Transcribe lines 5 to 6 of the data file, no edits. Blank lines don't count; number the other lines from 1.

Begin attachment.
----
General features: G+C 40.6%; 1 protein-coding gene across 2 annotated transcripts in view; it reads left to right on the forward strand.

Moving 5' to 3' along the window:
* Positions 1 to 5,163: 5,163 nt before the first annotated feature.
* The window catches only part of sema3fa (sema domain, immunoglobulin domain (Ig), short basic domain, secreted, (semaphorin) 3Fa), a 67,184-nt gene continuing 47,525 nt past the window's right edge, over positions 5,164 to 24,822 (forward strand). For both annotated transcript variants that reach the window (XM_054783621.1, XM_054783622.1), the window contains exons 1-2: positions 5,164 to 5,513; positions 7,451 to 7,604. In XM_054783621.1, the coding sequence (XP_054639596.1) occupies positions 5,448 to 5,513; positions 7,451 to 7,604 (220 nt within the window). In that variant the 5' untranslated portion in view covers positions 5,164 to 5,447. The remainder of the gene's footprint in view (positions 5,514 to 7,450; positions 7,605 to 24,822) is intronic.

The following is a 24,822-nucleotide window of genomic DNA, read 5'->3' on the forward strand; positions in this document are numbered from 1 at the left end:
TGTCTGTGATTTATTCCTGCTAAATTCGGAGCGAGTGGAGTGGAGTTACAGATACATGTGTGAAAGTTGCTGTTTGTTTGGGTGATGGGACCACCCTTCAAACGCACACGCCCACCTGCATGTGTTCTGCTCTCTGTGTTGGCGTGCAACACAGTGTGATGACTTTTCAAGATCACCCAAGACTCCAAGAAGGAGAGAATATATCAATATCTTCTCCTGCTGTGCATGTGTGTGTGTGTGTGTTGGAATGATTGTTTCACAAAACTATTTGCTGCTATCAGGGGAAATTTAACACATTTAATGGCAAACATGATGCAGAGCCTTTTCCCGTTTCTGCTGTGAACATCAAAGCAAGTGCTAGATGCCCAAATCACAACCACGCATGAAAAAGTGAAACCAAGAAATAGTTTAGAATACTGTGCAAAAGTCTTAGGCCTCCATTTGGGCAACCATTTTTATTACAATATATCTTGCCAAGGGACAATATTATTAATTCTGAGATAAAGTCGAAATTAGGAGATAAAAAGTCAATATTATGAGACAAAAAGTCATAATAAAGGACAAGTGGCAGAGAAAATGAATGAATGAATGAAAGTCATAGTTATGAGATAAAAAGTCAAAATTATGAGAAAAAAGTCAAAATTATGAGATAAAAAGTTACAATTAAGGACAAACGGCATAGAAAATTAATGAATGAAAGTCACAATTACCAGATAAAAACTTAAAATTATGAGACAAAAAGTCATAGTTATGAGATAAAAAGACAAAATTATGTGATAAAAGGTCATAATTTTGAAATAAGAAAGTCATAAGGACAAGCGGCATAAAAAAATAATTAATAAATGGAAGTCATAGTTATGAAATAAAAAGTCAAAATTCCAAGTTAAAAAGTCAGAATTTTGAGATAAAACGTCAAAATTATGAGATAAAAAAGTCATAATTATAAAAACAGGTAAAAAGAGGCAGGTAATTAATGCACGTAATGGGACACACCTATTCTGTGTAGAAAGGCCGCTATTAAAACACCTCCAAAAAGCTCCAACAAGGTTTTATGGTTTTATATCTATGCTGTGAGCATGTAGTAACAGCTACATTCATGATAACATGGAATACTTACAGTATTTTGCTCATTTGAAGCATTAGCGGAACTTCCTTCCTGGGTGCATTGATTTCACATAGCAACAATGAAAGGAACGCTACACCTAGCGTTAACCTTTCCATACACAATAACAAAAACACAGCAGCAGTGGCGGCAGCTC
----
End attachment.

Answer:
The following is a 24,822-nucleotide window of genomic DNA, read 5'->3' on the forward strand; positions in this document are numbered from 1 at the left end:
TGTCTGTGATTTATTCCTGCTAAATTCGGAGCGAGTGGAGTGGAGTTACAGATACATGTGTGAAAGTTGCTGTTTGTTTGGGTGATGGGACCACCCTTCAAACGCACACGCCCACCTGCATGTGTTCTGCTCTCTGTGTTGGCGTGCAACACAGTGTGATGACTTTTCAAGATCACCCAAGACTCCAAGAAGGAGAGAATATATCAATATCTTCTCCTGCTGTGCATGTGTGTGTGTGTGTGTTGGAATGATTGTTTCACAAAACTATTTGCTGCTATCAGGGGAAATTTAACACATTTAATGGCAAACATGATGCAGAGCCTTTTCCCGTTTCTGCTGTGAACATCAAAGCAAGTGCTAGATGCCCAAATCACAACCACGCATGAAAAAGTGAAACCAAGAAATAGTTTAGAATACTGTGCAAAAGTCTTAGGCCTCCATTTGGGCAACCATTTTTATTACAATATATCTTGCCAAGGGACAATATTATTAATTCTGAGATAAAGTCGAAATTAGGAGATAAAAAGTCAATATTATGAGACAAAAAGTCATAATAAAGGACAAGTGGCAGAGAAAATGAATGAATGAATGAAAGTCATAGTTATGAGATAAAAAGTCAAAATTATGAGAAAAAAGTCAAAATTATGAGATAAAAAGTTACAATTAAGGACAAACGGCATAGAAAATTAATGAATGAAAGTCACAATTACCAGATAAAAACTTAAAATTATGAGACAAAAAGTCATAGTTATGAGATAAAAAGACAAAATTATGTGATAAAAGGTCATAATTTTGAAATAAGAAAGTCATAAGGACAAGCGGCATAAAAAAATAATTAATAAATGGAAGTCATAGTTATGAAATAAAAAGTCAAAATTCCAAGTTAAAAAGTCAGAATTTTGAGATAAAACGTCAAAATTATGAGATAAAAAAGTCATAATTATAAAAACAGGTAAAAAGAGGCAGGTAATTAATGCACGTAATGGGACACACCTATTCTGTGTAGAAAGGCCGCTATTAAAACACCTCCAAAAAGCTCCAACAAGGTTTTATGGTTTTATATCTATGCTGTGAGCATGTAGTAACAGCTACATTCATGATAACATGGAATACTTACAGTATTTTGCTCATTTGAAGCATTAGCGGAACTTCCTTCCTGGGTGCATTGATTTCACATAGCAACAATGAAAGGAACGCTACACCTAGCGTTAACCTTTCCATACACAATAACAAAAACACAGCAGCAGTGGCGGCAGCTC